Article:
Once upon a time, when you searched the Web at Google, the results displayed were limited to a list of 10 pages with page title, snippet of text from meta description or page content, and URL to that page. We’ve been seeing the search engines diversifying what they might display for certain pages, with special formats for things like forum posts, Q&A listings, pages that include events, and sometimes sitelinks or quicklinks to other pages as well.
The URL shown for some pages might have hinted at the structure of sites and locations of pages within a site hierarchy, if they showed directories and subdirectories within paths to pages. Some websites include breadcrumb navigation on their pages to show you more explicitly where you might be at within a site, and provide an easy way to visit higher categories. Google has started showing those breadcrumb listings for some pages, to make those listings more useful for searchers, and to make it more clear where those pages are within the hierarchy of a site.
For years the New York Times website was a great example I could point people to of a very high profile site doing one of the basics of SEO very very wrong.
If you visited the site at “http://newyorktimes.com/” you would see a toolbar pagerank of 7 for its homepage. If instead you visited the site at “http://www.newyorktimes.com/” you would see a toolbar PageRank of 9 for the site. The New York Times pages resolved at both sets of URLs, with and without the www hostname. Because all indexed pages of the site were accessible with and without the “www”, those pages weren’t getting all the PageRank that they should have been, splitting PageRank between the two versions of the site, and that probably cost them in rankings at Google, and in traffic from the Web. Google likely also wasted their own bandwidth and the Times returning to crawl both versions of the site instead of just one of them.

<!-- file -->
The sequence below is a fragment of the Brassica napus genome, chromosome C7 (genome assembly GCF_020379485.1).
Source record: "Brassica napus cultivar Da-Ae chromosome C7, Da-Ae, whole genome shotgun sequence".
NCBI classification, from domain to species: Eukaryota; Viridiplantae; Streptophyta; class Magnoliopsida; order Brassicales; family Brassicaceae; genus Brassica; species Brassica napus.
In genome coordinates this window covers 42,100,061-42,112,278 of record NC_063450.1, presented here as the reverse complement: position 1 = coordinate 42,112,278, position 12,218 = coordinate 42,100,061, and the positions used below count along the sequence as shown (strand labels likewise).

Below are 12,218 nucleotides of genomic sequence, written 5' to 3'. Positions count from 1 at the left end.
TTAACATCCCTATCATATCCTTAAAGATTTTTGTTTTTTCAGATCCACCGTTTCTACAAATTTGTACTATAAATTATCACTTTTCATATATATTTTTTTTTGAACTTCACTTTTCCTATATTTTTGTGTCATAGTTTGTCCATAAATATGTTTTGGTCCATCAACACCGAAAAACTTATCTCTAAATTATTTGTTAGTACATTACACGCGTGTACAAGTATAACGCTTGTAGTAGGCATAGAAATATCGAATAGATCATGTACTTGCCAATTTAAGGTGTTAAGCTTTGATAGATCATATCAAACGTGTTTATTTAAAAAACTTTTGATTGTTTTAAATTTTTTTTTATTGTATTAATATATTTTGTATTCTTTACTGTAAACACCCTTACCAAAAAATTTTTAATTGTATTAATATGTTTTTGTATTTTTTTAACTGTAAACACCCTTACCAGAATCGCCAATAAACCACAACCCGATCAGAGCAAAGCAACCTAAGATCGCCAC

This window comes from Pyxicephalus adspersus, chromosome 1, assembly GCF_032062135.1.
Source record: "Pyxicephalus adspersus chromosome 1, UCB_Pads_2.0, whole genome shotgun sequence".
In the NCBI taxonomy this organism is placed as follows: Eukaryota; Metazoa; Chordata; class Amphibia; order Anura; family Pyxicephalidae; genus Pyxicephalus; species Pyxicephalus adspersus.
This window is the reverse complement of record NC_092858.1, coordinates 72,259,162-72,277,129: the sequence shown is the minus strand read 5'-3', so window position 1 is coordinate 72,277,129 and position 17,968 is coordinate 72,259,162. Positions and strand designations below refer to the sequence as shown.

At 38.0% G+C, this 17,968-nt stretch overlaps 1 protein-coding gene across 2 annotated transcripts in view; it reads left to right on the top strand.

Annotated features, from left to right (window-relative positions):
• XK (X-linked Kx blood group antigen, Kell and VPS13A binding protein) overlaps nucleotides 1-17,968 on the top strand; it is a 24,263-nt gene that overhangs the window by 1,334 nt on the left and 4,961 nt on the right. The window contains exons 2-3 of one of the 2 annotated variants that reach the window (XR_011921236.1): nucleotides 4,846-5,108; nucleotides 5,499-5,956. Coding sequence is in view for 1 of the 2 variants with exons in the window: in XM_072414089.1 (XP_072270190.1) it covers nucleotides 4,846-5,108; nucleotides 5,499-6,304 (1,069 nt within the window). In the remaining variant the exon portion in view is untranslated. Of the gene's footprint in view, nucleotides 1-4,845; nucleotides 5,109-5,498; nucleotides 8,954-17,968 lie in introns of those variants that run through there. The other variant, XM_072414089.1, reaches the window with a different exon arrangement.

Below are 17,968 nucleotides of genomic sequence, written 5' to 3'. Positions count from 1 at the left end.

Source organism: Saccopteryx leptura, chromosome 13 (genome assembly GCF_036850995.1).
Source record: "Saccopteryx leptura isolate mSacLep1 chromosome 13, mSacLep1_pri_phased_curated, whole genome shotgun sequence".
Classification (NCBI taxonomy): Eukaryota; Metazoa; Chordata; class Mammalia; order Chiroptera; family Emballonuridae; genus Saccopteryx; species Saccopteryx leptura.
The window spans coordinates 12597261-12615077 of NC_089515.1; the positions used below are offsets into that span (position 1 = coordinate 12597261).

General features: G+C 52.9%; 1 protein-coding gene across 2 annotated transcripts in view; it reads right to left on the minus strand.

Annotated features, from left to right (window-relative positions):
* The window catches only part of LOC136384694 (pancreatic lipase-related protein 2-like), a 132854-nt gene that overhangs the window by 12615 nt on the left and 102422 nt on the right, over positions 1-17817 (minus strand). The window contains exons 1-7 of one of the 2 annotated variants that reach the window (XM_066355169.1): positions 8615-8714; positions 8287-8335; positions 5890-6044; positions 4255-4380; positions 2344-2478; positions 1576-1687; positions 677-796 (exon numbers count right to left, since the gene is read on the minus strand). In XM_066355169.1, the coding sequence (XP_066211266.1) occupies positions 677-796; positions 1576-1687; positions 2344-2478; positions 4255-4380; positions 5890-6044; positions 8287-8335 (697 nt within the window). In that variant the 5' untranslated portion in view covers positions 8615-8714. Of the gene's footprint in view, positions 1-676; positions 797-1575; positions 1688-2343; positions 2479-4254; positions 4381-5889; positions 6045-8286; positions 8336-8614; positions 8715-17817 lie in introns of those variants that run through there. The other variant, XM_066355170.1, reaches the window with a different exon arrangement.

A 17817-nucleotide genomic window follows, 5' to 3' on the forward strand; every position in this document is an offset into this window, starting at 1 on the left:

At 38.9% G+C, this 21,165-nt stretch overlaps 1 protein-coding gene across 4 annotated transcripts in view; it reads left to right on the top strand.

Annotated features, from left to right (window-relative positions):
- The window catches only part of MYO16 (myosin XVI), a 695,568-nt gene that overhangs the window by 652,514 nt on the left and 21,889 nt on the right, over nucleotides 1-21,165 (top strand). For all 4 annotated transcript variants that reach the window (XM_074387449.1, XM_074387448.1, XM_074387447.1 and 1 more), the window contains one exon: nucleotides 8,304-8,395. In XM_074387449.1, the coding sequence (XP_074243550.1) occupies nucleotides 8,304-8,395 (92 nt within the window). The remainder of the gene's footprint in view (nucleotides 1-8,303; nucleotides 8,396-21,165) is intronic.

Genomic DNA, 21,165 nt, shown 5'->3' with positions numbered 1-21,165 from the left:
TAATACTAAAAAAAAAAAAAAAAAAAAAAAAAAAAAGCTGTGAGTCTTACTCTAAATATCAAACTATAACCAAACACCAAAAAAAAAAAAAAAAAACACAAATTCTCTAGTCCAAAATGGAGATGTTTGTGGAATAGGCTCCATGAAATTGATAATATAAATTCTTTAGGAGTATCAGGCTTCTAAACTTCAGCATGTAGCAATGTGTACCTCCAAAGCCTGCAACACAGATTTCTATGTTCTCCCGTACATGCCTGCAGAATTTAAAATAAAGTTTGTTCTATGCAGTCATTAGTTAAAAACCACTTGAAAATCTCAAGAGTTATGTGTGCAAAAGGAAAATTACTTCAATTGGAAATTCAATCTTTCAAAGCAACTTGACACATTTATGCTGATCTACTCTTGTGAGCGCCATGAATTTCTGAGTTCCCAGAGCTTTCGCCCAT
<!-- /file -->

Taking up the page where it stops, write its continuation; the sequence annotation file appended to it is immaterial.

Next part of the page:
A few years ago, someone with at least a basic knowledge of SEO came along and fixed the New York Times site so that if you followed a link to a page on the site without the “www”, you would be sent to the “www” version with the use of a status code 301 redirect. The change ruined the example that I loved showing people, primarily because even very well known websites make mistakes and ignore the basics. It’s one of the things that makes the Web a place where small businesses can compete against much larger companies with much higher budgets.
Timing is everything. On Monday, I was asked if I would give a presentation at the Internet Summit 2011 in Raleigh, NC on November 15th and 16th on an advanced SEO topic. I thought about it, and agreed, and decided to give a presentation on how social media has been transforming search on Tuesday night. On Thursday morning, Google delivered a present in the form of a Blog post at the Official Google Blog titled Giving you fresher, more recent search results.